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  Multiple bugs in Sambar

From:3APA3A <3APA3A_(at)_security.nnov.ru>
Date:30.04.2004
Subject:Sambar security quest


This  issue is old (originally discovered in January, 2003 published by
iDefense[1]  and  fixed  by  Vendor[2]  in  September,  2003) but still
interesting  if  you  tired  of  endless  crossite  scriptings,  buffer
overflows and SQL injections and would like to play security game.

Intro:

Probably you heard about different "security games". Usually it's a set
of  tasks you have to complete to win. I would like to offer you a same
security  quest with only difference - it's from real life. Aim of this
quest  is  to  get  full  control  under host with Sambar Server 5.x (I
played with 5.2 but 5.3 should be fine. You can download it from [3]).

Sambar is HTTP Web and proxy server. If you think Sambar is yet another
lame  one  day living "web server" with directory traversals and buffer
overflows you're wrong. This application is developed by Tod Sambar for
long  time,  multiple problems were fixed and now it's secure enough to
get  some pleasure playing with it. Length of HTTP request and all HTTP
headers are limited in size. Content-Length is checked and limited. URL
must contain only configurable set of characters - otherwise request is
ignored.  Directory  traversal  is  checked  before  any  web  file  is
accessed.  Type  of  the  file  is checked, and there is no special DOS
device  access  problem.  All  operations have timeouts. HTTP proxy and
multiple  scripts in cgi-bin are only available from 127.0.0.1. cgi-bin
is stored aside of documents root. Passwords are stored encrypted.

Quest:

Get  remote  control on Sambar server 5.x in default configuration with
random administrator's password under following conditions:

1.  We  should  not  debug  or desassembly code (violation of copyright
laws)
2.  We  should  not  code  any  exploits  ("no  more  public  exploits"
initiative)
3.  We  should  not use  any  information  on security vulnerabilities,
because    it's    illegal  in  France. I known, it sounds strange, but
with any step of our quest we will not exploit security bug.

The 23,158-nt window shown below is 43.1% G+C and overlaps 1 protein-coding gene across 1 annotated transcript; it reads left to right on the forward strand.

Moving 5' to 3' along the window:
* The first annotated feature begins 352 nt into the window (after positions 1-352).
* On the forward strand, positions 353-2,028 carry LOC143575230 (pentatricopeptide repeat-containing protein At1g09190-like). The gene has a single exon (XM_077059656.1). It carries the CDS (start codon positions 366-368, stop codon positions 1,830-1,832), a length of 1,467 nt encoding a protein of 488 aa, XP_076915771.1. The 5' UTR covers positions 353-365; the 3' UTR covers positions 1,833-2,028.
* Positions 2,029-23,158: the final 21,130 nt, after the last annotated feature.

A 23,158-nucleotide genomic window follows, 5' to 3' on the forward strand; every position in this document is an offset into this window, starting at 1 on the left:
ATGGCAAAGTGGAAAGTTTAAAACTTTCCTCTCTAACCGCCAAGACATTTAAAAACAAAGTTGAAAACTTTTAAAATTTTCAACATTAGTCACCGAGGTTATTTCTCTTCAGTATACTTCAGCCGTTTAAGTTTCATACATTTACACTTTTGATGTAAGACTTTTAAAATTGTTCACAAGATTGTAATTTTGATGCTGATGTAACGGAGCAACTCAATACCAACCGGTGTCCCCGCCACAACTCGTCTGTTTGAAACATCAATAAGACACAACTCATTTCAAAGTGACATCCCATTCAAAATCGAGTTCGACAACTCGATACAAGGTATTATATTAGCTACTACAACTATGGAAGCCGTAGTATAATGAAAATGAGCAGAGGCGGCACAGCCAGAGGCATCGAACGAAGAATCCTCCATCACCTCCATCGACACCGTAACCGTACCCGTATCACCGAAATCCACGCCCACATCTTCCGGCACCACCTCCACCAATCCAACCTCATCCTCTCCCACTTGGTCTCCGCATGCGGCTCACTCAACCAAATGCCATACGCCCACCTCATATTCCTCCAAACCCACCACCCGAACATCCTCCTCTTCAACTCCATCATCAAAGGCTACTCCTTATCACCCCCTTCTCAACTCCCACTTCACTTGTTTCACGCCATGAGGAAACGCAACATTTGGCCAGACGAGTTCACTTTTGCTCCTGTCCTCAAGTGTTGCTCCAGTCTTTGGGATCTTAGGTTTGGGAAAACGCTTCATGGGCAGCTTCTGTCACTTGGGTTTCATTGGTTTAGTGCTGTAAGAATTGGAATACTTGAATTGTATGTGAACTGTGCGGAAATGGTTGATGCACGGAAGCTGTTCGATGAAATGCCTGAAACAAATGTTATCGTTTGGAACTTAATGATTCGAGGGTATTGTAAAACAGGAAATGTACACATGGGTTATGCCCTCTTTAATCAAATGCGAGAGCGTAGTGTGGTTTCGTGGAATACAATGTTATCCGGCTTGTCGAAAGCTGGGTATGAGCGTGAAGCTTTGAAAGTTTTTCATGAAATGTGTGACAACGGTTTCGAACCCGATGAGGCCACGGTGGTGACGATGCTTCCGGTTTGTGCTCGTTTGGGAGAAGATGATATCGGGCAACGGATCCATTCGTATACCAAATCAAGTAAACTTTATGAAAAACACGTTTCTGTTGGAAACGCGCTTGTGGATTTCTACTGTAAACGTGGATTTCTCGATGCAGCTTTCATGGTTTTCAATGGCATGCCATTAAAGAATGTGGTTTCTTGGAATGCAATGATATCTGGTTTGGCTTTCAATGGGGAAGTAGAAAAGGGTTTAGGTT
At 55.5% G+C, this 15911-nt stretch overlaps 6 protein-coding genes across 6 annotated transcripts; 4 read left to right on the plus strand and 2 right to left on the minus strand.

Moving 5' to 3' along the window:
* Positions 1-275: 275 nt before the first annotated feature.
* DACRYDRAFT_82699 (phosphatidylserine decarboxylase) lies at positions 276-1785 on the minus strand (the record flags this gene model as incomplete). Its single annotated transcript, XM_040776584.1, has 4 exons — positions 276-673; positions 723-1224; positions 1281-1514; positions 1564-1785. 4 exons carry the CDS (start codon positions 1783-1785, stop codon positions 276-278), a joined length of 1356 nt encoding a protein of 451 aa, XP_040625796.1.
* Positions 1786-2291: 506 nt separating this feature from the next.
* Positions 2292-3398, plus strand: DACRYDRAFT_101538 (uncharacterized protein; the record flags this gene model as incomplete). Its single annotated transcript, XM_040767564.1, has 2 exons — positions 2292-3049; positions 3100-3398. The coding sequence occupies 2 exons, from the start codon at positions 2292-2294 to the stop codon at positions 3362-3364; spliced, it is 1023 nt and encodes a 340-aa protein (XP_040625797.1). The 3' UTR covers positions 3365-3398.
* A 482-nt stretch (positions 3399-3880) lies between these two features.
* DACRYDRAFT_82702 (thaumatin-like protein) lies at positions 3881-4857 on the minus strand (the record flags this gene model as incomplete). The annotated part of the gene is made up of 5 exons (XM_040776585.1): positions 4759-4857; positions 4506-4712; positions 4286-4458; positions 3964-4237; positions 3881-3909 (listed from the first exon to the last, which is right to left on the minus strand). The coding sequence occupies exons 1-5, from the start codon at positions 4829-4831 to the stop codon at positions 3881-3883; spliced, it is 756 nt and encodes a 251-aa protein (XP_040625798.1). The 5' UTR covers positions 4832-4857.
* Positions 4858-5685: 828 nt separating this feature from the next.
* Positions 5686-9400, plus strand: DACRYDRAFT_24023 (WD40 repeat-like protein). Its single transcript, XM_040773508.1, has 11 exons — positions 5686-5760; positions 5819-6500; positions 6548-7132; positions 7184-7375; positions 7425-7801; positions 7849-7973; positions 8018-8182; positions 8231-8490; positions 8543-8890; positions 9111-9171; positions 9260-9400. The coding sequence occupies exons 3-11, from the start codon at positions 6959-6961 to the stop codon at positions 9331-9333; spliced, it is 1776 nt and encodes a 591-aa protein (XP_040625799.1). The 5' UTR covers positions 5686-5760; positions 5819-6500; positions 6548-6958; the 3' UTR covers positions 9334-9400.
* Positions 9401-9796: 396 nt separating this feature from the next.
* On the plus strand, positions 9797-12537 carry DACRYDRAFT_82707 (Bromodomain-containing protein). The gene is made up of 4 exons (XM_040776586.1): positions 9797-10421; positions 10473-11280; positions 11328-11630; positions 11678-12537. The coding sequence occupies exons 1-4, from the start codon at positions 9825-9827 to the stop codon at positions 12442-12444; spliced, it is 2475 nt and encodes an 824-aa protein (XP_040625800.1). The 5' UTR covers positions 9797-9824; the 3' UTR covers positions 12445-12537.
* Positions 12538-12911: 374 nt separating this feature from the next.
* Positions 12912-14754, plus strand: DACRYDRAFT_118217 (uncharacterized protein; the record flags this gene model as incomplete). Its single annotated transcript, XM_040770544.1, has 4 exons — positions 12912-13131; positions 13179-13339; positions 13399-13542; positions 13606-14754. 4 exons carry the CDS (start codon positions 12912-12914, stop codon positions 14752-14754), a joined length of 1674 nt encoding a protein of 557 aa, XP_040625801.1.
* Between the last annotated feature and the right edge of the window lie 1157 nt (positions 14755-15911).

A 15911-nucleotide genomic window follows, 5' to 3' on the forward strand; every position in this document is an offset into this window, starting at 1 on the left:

Steps are:

1. Get access to proxy server.
2. Hide real IP from Web server using 1
3. Obtain passwords list from Web server using 2
4. Obtain administrator password using 3
5. Upload executable file as web document using 4
6. Execute file uploaded at step 5

Now,  if you want to try this quest by yourself you should stop reading
this article. Of cause, there can be more than one valid solutions.

Solution:

Step 1.

  You can access proxy server.

  Explanation: In default configuration proxy server is only accessible
  from  127.0.0.1  address,  but web server is available from Internet.
  Both  proxy  and web requests are processed by the same engine on the
  same  port (TCP/80). We can use http keep-alive connections to bypass
  Proxy server limitation:

  TCP connection established
  -> GET / HTTP/1.1
     Connection: keep-alive
  
                                           this  is  valid  web  server
                                           request. It's granted.

  <- Sambar default web page

                                           because    connection   is
                                           keep-alive  it's  not broken
                                           after page is sent.

  -> GET http://someexternalsite.org HTTP/1.1

                                           this    is   valid   proxy
                                           requests.  This  time source
                                           IP is not validated, because
                                           connection  was  established
                                           before
  <- Web page from external site
                                           Sambar proxies our request
                                           
Step 2.

  We can access Web server on 127.0.0.1 address via proxy server.

  Explanation:  We  can  use  proxy  to  access  Web server on loopback
  interface.  Because  in this case proxy server requests web page, web
  server thinks peer address is 127.0.0.1.

Step 3.

  User  accessing  Web  server  from 127.0.0.1 can download any (small)
  file.

  Explanation:  there  is formmail script called mailit.pl. This script
  can  send  e-mail  to  given  address  with  given  subject, body and
  attached  file.  Script  is  only available from localhost because of
  this check:

       $host_test = $ENV{'REMOTE_ADDR'};
       if (!($host_test eq '127.0.0.1'))
       {
               print "Only localhost is allowed to use this script!\n";
               exit(1);
       }

  We know, how to bypass it. It also checks all fields:

       if (($server =~ /[;><&\*'\|]/ ) ||
           ($from =~ /[;><&\*'\|]/ ) ||
           ($subject =~ /[;><&\*'\|]/ ) ||
           ($attach =~ /[;><&\*'\|]/ ) ||